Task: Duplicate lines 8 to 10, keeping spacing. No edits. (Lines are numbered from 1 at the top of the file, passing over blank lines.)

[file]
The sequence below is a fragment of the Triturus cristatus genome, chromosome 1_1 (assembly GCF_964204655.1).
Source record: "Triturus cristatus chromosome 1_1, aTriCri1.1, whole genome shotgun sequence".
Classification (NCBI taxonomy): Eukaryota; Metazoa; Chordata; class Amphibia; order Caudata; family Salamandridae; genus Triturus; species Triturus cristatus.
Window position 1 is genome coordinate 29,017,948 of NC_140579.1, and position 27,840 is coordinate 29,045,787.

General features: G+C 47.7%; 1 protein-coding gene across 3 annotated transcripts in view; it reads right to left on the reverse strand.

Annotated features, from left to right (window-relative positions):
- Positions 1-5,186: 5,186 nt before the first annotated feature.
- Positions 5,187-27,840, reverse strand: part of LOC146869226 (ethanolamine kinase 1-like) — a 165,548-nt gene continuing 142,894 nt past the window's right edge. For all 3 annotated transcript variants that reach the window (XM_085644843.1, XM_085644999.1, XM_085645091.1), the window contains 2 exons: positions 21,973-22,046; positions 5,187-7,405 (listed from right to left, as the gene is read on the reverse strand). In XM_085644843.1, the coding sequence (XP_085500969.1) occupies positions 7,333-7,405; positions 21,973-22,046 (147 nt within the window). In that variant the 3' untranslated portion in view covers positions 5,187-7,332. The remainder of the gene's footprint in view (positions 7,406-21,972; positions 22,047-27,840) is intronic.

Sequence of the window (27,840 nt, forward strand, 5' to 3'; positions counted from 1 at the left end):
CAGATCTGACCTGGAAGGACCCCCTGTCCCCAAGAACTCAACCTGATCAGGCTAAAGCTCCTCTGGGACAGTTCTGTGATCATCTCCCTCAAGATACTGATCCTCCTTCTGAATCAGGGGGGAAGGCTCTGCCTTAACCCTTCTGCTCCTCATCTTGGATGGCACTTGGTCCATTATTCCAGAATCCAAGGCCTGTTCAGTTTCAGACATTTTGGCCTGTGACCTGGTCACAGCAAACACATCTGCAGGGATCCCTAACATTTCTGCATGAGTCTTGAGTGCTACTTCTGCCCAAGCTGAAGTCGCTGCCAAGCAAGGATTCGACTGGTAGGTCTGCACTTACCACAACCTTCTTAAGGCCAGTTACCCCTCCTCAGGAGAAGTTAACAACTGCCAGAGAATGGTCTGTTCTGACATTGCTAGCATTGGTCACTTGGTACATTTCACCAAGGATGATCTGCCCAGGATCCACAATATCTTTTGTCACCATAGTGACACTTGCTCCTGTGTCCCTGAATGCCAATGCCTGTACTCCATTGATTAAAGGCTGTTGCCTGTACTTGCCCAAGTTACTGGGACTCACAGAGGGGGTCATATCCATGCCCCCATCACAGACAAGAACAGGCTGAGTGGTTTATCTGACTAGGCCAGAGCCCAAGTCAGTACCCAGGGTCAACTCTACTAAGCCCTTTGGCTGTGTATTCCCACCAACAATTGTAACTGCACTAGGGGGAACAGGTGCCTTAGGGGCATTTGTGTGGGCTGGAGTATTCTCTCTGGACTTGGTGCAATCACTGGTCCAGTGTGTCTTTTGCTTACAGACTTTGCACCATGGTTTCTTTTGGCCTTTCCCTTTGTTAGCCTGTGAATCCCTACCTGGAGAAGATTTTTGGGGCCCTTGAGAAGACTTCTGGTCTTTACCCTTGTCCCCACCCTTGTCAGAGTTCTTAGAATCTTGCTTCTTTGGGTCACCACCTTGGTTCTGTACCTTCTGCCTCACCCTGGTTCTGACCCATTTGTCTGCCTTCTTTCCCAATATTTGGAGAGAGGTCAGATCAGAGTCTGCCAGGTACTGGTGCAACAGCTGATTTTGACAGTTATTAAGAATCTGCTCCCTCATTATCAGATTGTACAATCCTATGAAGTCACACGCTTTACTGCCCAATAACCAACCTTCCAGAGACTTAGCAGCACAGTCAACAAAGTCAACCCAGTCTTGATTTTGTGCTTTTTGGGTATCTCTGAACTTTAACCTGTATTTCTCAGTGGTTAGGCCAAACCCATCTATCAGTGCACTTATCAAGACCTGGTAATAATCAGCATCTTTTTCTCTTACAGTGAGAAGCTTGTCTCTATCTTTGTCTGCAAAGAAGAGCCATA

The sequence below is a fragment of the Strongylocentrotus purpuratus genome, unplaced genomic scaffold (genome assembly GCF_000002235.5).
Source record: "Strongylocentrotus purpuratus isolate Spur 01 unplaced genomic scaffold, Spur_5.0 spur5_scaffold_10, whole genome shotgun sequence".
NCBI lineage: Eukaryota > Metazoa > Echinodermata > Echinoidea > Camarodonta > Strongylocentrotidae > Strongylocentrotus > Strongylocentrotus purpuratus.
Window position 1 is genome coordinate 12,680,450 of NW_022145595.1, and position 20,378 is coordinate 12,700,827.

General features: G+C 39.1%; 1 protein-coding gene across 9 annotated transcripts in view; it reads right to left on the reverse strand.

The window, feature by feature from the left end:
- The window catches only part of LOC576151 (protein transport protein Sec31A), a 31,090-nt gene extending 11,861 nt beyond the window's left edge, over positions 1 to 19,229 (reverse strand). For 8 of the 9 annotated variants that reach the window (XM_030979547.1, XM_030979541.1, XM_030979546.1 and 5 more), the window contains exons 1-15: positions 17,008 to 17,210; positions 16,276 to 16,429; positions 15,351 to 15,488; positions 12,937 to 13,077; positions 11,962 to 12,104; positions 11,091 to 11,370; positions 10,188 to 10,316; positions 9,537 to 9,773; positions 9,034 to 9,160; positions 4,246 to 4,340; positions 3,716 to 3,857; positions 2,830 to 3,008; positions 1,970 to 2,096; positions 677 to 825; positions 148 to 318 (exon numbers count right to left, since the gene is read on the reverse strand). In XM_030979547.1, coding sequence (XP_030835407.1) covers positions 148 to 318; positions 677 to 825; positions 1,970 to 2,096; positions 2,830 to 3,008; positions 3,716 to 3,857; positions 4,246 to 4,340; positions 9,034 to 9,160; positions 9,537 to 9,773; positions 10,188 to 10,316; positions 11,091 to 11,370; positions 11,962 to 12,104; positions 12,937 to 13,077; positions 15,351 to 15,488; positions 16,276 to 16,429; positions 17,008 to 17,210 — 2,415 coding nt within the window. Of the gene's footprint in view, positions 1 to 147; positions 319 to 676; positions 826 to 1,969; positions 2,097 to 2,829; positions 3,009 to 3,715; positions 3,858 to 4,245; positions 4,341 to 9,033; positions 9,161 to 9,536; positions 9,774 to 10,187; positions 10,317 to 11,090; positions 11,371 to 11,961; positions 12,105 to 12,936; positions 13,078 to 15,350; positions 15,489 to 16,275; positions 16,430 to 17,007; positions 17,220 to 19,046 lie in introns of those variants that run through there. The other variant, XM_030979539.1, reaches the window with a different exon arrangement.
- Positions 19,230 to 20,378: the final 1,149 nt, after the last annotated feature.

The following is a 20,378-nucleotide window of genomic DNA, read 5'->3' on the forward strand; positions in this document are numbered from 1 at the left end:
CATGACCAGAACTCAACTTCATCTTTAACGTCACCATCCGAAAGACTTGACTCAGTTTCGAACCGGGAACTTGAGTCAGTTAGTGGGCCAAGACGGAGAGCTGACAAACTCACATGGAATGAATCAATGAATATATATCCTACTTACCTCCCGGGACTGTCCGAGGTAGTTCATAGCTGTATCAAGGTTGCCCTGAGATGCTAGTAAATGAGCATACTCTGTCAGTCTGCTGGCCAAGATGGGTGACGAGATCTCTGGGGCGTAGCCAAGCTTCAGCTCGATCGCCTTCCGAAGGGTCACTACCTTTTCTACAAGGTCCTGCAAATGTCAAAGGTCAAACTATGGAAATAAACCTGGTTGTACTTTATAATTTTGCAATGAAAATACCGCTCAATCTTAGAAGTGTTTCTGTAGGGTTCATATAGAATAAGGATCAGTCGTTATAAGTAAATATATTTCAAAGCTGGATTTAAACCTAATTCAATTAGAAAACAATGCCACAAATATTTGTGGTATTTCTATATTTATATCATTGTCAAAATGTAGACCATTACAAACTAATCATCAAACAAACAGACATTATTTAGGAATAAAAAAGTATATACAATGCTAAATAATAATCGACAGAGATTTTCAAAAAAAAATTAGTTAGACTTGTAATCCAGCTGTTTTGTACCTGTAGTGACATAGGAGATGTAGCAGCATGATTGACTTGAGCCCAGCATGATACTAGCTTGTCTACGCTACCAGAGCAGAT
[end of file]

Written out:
- Positions 5,187-27,840, reverse strand: part of LOC146869226 (ethanolamine kinase 1-like) — a 165,548-nt gene continuing 142,894 nt past the window's right edge. For all 3 annotated transcript variants that reach the window (XM_085644843.1, XM_085644999.1, XM_085645091.1), the window contains 2 exons: positions 21,973-22,046; positions 5,187-7,405 (listed from right to left, as the gene is read on the reverse strand). In XM_085644843.1, the coding sequence (XP_085500969.1) occupies positions 7,333-7,405; positions 21,973-22,046 (147 nt within the window). In that variant the 3' untranslated portion in view covers positions 5,187-7,332. The remainder of the gene's footprint in view (positions 7,406-21,972; positions 22,047-27,840) is intronic.

Sequence of the window (27,840 nt, forward strand, 5' to 3'; positions counted from 1 at the left end):
CAGATCTGACCTGGAAGGACCCCCTGTCCCCAAGAACTCAACCTGATCAGGCTAAAGCTCCTCTGGGACAGTTCTGTGATCATCTCCCTCAAGATACTGATCCTCCTTCTGAATCAGGGGGGAAGGCTCTGCCTTAACCCTTCTGCTCCTCATCTTGGATGGCACTTGGTCCATTATTCCAGAATCCAAGGCCTGTTCAGTTTCAGACATTTTGGCCTGTGACCTGGTCACAGCAAACACATCTGCAGGGATCCCTAACATTTCTGCATGAGTCTTGAGTGCTACTTCTGCCCAAGCTGAAGTCGCTGCCAAGCAAGGATTCGACTGGTAGGTCTGCACTTACCACAACCTTCTTAAGGCCAGTTACCCCTCCTCAGGAGAAGTTAACAACTGCCAGAGAATGGTCTGTTCTGACATTGCTAGCATTGGTCACTTGGTACATTTCACCAAGGATGATCTGCCCAGGATCCACAATATCTTTTGTCACCATAGTGACACTTGCTCCTGTGTCCCTGAATGCCAATGCCTGTACTCCATTGATTAAAGGCTGTTGCCTGTACTTGCCCAAGTTACTGGGACTCACAGAGGGGGTCATATCCATGCCCCCATCACAGACAAGAACAGGCTGAGTGGTTTATCTGACTAGGCCAGAGCCCAAGTCAGTACCCAGGGTCAACTCTACTAAGCCCTTTGGCTGTGTATTCCCACCAACAATTGTAACTGCACTAGGGGGAACAGGTGCCTTAGGGGCATTTGTGTGGGCTGGAGTATTCTCTCTGGACTTGGTGCAATCACTGGTCCAGTGTGTCTTTTGCTTACAGACTTTGCACCATGGTTTCTTTTGGCCTTTCCCTTTGTTAGCCTGTGAATCCCTACCTGGAGAAGATTTTTGGGGCCCTTGAGAAGACTTCTGGTCTTTACCCTTGTCCCCACCCTTGTCAGAGTTCTTAGAATCTTGCTTCTTTGGGTCACCACCTTGGTTCTGTACCTTCTGCCTCACCCTGGTTCTGACCCATTTGTCTGCCTTCTTTCCCAATATTTGGAGAGAGGTCAGATCAGAGTCTGCCAGGTACTGGTGCAACAGCTGATTTTGACAGTTATTAAGAATCTGCTCCCTCATTATCAGATTGTACAATCCTATGAAGTCACACGCTTTACTGCCCAATAACCAACCTTCCAGAGACTTAGCAGCACAGTCAACAAAGTCAACCCAGTCTTGATTTTGTGCTTTTTGGGTATCTCTGAACTTTAACCTGTATTTCTCAGTGGTTAGGCCAAACCCATCTATCAGTGCACTTATCAAGACCTGGTAATAATCAGCATCTTTTTCTCTTACAGTGAGAAGCTTGTCTCTATCTTTGTCTGCAAAGAAGAGCCATA